Comparison of CloudSat cloud liquid water paths in arctic summer using ground-based microwave radiometer
Arctic clouds strongly influence the regional radiation balance, temperature, melting of sea ice, and freezing of sea water. Despite their importance, there is a lack of systematic and reliable observations of Arctic clouds. The CloudSat satellite launched in 2006 with a 94 GHz Cloud Profiling Radar (CPR) may contribute to close this gap. Here we compare one of the key parameters, the cloud liquid water path (LWP) retrieved from CloudSat observations and from microwave radiometer (MWR) data taken during the ASCOS (Arctic Summer Cloud Ocean Study) cruise of the research vessel Oden from August to September 2008. Over the 45 days of the ASCOS cruise, collocations closer than 3 h and 100 km were found in only 9 d, and collocations closer than 1 h and 30 km in only 2 d. The poor correlations in the scatter plots of the two LWP retrievals can be explained by the patchiness of the cloud cover in these two days (August 5th and September 7th), as confirmed by coincident MODIS (Moderate-resolution Imaging Spectroradiometer) images. The averages of Oden-observed LWP values are systematically higher (40–70 g m−2) than the corresponding CloudSat observations (0–50 g m−2). These are cases of generally low LWP with presumably small droplets, and may be explained by the little sensitivity of the CPR to small droplets or by the surface clutter.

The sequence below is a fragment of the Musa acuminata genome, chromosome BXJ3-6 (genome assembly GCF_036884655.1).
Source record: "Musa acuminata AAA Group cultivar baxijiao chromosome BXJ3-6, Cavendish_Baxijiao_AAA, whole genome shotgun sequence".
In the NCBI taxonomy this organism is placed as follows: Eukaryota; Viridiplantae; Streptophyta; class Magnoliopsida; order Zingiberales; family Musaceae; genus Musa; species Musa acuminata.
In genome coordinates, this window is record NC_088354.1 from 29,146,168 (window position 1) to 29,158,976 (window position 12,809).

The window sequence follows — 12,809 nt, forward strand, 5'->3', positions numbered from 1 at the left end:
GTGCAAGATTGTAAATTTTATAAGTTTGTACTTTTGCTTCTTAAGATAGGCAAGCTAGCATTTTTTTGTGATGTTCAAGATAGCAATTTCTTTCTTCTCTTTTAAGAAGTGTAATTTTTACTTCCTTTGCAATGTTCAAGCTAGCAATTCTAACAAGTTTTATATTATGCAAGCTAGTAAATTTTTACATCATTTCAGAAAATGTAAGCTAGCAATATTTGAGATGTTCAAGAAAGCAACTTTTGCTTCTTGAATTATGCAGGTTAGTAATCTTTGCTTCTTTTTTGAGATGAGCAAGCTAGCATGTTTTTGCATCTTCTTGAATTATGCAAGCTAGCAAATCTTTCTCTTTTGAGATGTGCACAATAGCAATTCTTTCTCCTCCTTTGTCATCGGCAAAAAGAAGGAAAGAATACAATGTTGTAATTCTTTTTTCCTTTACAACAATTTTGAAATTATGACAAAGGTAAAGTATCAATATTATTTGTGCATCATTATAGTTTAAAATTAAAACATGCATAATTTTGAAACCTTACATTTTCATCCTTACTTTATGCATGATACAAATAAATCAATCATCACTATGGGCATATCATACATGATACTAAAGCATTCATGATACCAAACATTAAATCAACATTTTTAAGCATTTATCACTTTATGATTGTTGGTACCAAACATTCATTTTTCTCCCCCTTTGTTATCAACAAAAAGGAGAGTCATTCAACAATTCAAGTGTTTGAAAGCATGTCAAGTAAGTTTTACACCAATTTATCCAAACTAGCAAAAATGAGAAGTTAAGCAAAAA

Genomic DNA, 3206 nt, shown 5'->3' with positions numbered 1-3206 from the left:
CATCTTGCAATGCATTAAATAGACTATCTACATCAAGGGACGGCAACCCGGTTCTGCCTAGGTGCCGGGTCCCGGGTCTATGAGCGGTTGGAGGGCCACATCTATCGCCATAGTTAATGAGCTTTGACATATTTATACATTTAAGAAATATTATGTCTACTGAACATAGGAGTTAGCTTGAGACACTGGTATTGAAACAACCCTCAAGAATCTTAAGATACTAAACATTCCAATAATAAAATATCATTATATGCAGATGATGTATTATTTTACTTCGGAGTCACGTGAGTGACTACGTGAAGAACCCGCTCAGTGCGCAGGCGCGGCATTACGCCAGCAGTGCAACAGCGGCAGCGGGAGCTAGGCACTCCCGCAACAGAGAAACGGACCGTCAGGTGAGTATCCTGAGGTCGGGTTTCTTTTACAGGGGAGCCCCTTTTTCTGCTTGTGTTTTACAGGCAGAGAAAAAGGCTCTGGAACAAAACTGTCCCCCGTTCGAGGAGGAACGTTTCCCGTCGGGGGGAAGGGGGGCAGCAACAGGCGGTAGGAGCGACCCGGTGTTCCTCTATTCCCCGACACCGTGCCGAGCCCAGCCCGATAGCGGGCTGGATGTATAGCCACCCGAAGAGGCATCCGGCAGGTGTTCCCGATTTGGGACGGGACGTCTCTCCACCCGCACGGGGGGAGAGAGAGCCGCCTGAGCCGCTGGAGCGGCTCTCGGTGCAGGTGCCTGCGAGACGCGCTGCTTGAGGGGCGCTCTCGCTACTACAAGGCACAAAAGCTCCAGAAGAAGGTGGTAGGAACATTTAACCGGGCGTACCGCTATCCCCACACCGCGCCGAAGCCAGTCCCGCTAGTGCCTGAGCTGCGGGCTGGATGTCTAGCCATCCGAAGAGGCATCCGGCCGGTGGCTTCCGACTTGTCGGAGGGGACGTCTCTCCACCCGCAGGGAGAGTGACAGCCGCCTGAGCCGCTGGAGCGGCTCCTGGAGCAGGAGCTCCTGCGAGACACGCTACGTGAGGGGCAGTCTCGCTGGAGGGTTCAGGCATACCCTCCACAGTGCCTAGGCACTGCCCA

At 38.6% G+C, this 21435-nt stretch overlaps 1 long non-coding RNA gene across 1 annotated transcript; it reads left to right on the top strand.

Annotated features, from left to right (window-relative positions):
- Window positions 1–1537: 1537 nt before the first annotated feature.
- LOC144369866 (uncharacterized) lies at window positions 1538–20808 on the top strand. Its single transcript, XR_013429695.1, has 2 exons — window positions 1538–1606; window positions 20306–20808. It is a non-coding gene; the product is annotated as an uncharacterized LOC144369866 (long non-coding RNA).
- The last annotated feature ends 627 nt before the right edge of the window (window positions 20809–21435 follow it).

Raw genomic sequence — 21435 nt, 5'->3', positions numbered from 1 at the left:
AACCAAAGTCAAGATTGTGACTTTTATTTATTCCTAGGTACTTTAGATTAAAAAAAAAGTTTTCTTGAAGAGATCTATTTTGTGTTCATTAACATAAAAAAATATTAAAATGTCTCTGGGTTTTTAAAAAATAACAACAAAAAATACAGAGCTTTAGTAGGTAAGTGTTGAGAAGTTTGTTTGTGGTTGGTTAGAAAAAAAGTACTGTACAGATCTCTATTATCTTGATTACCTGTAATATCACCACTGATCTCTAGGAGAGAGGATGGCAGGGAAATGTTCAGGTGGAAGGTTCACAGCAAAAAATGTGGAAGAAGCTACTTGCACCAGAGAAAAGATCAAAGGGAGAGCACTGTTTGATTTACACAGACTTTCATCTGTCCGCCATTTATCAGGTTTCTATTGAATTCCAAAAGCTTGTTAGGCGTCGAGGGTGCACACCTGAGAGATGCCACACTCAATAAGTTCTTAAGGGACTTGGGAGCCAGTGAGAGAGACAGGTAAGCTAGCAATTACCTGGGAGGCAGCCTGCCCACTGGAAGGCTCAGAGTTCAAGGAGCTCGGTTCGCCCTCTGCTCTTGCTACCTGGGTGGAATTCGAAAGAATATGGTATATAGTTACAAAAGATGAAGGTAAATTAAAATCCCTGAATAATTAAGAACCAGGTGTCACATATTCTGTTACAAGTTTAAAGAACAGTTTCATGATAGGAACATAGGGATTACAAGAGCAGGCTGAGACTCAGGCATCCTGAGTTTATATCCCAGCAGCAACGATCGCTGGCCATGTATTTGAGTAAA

Key wordsCloudSat liquid water path Arctic microwave radiometer collocation Oden
Unable to display preview. Download preview PDF.
- Curry, J. A., Hobbs, P. V., King, M. D., Randall, D. A., Minnis, P., Isaac, G. A., et al., 2000. FIRE Arctic clouds experiments. Bull. Amer. Meteorol. Soc., 81(1): 29pp.Google Scholar
- Greenwald, T. J., L’Ecuyer, T. S., and Christopher, S. A., 2007. Evaluating specific error characteristics of microwave-derived cloud liquid water products. Geophys. Res. Lett., 34, doi: 10.1029/2007GL031180.Google Scholar
- Grenier, P., Blanchet, J. P., and Muñoz-Alpizar, R., 2009. Study of polar thin ice clouds and aerosols seen by CloudSat and CALIPSO during midwinter 2007. J. Geophys. Res., 114, doi:10.1029/2008JD010927.Google Scholar
- Li, L., Durden, S., and Tanelli, S., 2007. Level 1B CPR Process Description and Interface Control Document. Pasadena, California, version 5.3, 27 June 2007, 24pp.Google Scholar
- Miller, S. D., and Stephens, G. L., 2001. CloudSat instrument requirements as determined from ECMWF forecasts of global cloudiness, J. Geophys. Res., 106: 17 713–17 733. doi: 10.1029/2000JD900645.Google Scholar
- Rees, G., 2001. Physical Principles of Remote Sensing. Cambridge University Press, Cambridge, 360pp.Google Scholar
- Spreen, G., Kaleschke, L., and Heygster, G., 2008. Sea ice remote sensing using AMSR-E 89GHz channels. J. Geophys. Res., 113, doi: 10.1029/2005JC003384.Google Scholar
- Vicente, G. A., Smith, P., Kempler, Tewari, S., K., Kummerer, R., and Leptoukh, G. G., 2006. CloudSat and MODIS data merging: the first step toward the implementation of the NASA A-Train Data Depot. The 14th Conference on Satellite Meteorology and Oceanography at the 86th AMS Annual Meeting, January 28–February 3, Atlanta, GA, USA.Google Scholar
- Wood, N., 2008. Level 2B Radar-Visible Optical Depth Cloud Water Content (2B-CWC-RVOD) Process Description Document. Version: 5.1, 23 October 2008.Google Scholar